Earth’s Moon Shows A Younger Feature

Much attention has been paid to Mars, and Saturn but the moon reveals a nice amount interesting features as well! Some of which should be explored in more dept over time. A Japanese lunar satellite KAGUYA found volcanic rock which evolutionists have estimated is about 2.5 million years old.


According to the evolutionary model, the moon was suppose to cease it’s lunar volcanism a few billion years ago. The hypothesis says, the moon would have cooled down enough over a span of 1.5 billion years to supposedly freeze out any lunar volcanic activity. Evolutionists are now scratching their heads with this new discovery of the moon which may in fact cause some modifications in their model.

The implications are enormous as so-called evolutionary theories need massive amount of time. It’s the only framework they follow religiously. To observe younger features on the moon which are much younger than the so-called theory allows, destroys the requirement of a very long naturalistic process.

It’s true, if the moon was active for a period of time, the coldness of space would eventually freeze the heat energy solid. There is no dispute there, it’s basic physics. It’s like when you have a cup of coffee in the morning and then let it sit in a room for a while. Eventually the heat from the coffee dissipates reducing itself to room temperature.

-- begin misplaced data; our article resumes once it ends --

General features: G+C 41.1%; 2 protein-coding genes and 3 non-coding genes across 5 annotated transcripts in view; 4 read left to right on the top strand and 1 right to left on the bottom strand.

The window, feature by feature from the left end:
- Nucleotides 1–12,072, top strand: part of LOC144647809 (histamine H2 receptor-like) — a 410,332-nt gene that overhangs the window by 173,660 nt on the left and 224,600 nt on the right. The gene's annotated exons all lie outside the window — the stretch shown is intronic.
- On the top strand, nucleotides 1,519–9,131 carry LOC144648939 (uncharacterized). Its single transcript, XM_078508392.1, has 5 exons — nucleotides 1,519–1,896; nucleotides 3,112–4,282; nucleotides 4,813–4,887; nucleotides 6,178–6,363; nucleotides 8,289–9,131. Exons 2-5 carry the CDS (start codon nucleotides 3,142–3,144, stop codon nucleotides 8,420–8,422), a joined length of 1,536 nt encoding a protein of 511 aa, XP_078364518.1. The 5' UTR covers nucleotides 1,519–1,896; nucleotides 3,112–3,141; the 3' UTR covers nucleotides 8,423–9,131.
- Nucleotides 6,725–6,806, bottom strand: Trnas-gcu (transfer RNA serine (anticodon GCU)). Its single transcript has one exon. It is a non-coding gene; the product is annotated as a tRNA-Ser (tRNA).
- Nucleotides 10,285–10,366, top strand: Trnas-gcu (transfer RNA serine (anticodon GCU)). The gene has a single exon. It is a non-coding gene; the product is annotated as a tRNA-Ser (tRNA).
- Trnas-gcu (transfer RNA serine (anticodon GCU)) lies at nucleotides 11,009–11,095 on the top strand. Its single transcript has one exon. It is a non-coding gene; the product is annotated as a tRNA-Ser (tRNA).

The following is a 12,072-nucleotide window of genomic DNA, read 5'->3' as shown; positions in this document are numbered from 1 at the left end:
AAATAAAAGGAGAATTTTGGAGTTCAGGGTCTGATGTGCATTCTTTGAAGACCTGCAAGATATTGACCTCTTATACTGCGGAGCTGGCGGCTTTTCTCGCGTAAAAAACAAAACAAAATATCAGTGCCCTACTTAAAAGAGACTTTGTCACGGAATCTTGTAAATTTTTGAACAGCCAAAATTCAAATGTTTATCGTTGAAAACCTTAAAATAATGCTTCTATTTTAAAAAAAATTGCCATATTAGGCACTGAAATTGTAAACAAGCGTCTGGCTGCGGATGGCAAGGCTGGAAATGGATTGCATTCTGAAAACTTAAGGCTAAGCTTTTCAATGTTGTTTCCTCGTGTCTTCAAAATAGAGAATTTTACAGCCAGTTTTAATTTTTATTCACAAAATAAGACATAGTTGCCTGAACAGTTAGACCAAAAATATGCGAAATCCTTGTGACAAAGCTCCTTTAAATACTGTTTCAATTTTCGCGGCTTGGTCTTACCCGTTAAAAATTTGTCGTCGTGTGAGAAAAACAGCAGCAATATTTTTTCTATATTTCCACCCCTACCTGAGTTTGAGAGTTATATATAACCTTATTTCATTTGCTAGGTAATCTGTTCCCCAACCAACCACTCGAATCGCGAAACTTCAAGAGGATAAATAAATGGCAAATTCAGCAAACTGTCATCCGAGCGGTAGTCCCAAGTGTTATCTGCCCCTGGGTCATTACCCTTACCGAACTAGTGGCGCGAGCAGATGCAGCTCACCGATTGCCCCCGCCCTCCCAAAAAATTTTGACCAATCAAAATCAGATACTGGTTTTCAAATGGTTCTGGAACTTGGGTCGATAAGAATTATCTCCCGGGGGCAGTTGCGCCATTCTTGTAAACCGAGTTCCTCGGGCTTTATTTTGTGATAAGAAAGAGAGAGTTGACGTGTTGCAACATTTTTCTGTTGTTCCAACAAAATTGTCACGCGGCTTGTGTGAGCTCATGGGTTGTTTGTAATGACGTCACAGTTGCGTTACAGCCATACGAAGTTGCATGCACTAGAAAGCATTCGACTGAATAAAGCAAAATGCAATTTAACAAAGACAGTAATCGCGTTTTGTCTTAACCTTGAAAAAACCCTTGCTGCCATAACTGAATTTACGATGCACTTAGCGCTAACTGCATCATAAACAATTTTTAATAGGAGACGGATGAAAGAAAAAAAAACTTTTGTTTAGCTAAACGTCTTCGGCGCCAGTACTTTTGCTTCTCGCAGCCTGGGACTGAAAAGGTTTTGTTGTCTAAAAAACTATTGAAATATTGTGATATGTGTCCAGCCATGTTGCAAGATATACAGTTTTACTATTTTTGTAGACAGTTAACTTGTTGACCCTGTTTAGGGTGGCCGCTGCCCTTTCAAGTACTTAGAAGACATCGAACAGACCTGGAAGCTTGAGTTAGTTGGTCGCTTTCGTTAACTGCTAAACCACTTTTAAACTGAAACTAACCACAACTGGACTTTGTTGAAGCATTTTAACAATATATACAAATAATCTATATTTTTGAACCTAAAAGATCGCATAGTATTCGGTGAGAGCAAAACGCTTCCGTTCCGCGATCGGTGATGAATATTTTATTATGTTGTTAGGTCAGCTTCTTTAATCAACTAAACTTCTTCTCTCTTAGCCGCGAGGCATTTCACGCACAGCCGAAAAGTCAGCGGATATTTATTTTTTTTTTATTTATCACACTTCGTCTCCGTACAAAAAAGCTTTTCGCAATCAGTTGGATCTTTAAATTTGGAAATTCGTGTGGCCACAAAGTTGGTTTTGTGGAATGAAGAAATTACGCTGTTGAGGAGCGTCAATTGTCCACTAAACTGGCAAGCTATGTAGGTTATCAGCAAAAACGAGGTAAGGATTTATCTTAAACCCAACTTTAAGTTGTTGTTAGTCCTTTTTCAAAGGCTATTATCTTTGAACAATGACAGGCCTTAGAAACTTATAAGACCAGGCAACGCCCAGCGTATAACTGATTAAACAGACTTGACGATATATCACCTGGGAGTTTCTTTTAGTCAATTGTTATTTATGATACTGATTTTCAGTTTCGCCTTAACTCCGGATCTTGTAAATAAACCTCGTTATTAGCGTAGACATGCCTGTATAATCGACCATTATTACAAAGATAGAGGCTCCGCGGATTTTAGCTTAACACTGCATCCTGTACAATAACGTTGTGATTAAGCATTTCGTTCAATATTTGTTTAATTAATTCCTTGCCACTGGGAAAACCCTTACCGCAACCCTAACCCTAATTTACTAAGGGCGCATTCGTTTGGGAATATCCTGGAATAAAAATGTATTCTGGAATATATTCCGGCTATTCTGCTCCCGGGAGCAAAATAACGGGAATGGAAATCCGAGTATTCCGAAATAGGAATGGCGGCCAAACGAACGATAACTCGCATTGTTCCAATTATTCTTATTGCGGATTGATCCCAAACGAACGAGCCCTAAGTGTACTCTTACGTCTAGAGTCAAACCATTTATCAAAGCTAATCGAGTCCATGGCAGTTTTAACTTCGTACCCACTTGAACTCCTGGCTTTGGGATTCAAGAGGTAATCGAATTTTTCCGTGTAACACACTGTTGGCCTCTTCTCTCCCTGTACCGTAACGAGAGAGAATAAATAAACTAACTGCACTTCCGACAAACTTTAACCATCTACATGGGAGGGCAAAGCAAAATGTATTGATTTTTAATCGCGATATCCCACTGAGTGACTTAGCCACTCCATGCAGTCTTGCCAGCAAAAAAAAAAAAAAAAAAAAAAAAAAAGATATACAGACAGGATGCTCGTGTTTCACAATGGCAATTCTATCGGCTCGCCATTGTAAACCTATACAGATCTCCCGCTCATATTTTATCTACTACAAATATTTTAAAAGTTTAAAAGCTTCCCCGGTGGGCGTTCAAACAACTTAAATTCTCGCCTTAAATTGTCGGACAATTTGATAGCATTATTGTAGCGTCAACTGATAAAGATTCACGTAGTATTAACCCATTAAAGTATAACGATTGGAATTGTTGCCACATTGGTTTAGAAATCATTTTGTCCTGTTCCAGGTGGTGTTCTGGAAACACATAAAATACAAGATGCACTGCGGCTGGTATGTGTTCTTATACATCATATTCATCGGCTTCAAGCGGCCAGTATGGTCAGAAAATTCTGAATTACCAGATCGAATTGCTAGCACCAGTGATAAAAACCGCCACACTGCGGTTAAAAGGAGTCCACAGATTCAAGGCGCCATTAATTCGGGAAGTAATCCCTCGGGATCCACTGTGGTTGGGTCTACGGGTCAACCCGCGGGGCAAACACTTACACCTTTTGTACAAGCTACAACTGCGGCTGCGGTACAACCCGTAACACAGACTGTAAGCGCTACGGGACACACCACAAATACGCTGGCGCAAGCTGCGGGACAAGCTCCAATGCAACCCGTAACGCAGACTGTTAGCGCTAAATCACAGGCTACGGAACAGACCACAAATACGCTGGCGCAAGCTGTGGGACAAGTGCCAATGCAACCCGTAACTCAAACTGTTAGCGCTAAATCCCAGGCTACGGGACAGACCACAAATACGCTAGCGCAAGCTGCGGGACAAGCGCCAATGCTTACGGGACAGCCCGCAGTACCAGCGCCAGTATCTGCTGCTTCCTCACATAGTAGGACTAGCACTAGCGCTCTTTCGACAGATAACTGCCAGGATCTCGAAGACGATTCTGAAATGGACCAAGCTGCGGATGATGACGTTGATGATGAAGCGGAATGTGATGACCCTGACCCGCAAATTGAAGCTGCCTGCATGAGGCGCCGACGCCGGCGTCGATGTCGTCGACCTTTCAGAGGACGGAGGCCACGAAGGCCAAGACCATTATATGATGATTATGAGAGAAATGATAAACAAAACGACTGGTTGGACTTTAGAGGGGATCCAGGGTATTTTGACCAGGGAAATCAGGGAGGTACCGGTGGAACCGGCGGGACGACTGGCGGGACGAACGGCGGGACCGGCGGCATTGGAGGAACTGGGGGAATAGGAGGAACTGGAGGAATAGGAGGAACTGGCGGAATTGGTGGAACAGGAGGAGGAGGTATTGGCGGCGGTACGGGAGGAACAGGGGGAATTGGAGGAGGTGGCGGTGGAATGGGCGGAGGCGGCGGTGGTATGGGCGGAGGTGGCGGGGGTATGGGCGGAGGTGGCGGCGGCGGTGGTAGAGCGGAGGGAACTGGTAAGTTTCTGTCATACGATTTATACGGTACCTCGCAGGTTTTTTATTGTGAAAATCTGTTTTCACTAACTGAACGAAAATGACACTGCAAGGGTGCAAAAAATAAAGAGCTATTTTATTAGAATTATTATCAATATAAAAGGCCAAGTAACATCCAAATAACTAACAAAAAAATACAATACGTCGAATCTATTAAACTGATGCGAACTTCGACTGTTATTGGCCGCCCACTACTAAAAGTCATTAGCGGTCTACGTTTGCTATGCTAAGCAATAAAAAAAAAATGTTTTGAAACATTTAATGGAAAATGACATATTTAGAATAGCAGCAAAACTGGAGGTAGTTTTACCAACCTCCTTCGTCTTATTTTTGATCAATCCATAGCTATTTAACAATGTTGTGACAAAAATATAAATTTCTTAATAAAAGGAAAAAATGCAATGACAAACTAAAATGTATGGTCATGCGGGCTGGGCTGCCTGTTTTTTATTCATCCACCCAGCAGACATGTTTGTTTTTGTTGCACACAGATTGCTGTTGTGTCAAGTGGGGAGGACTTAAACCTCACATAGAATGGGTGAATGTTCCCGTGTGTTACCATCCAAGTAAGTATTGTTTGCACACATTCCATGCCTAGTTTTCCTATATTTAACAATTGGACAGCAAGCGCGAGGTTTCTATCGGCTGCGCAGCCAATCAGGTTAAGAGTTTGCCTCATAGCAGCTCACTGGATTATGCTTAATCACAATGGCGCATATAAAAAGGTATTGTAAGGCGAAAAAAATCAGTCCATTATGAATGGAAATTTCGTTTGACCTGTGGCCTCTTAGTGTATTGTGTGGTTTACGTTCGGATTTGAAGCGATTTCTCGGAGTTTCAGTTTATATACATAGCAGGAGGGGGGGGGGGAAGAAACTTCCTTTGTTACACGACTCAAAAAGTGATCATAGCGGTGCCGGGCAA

Same concept with the moon, it’s hard to believe that for more than 4 billion years the moon has been sitting in the cold while erupting with lava until 2.5 million years ago. I believe, moon exploration is so badly needed. Not only could it be a great source for potential alternative fuels such as helium 3 depending upon what is actually found and innovation, but we would also have important data from the moon to evaluate and glean from especially in the area of creation science!

While it’s true that the moon is not as glamorized as looking for little green men on Mars is. Oops, I mean little blobs of possible microscopic alien life forms. Now I’m not saying exploring Mars is a waste of taxpayer’s money, because there is certainly some value in learning about the planet. But I believe the moon being closer with more potential to help mankind, and just the exploration of man being there in person is way better!